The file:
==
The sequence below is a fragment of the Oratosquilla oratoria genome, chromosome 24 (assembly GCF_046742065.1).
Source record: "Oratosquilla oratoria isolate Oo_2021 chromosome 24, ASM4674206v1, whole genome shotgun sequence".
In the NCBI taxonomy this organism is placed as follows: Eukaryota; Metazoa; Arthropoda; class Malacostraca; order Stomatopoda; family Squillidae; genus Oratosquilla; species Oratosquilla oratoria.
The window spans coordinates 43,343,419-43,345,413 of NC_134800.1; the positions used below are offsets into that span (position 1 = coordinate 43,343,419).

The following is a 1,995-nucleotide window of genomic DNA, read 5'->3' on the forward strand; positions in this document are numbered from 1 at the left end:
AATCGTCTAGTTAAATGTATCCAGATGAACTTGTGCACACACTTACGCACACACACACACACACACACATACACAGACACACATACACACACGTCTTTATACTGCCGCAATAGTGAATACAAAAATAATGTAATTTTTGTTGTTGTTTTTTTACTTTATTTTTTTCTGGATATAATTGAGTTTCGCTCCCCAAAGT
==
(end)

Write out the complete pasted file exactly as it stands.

The sequence below is a fragment of the Oratosquilla oratoria genome, chromosome 24 (assembly GCF_046742065.1).
Source record: "Oratosquilla oratoria isolate Oo_2021 chromosome 24, ASM4674206v1, whole genome shotgun sequence".
In the NCBI taxonomy this organism is placed as follows: Eukaryota; Metazoa; Arthropoda; class Malacostraca; order Stomatopoda; family Squillidae; genus Oratosquilla; species Oratosquilla oratoria.
The window spans coordinates 43,343,419-43,345,413 of NC_134800.1; the positions used below are offsets into that span (position 1 = coordinate 43,343,419).

The following is a 1,995-nucleotide window of genomic DNA, read 5'->3' on the forward strand; positions in this document are numbered from 1 at the left end:
AATCGTCTAGTTAAATGTATCCAGATGAACTTGTGCACACACTTACGCACACACACACACACACACACATACACAGACACACATACACACACGTCTTTATACTGCCGCAATAGTGAATACAAAAATAATGTAATTTTTGTTGTTGTTTTTTTACTTTATTTTTTTCTGGATATAATTGAGTTTCGCTCCCCAAAGT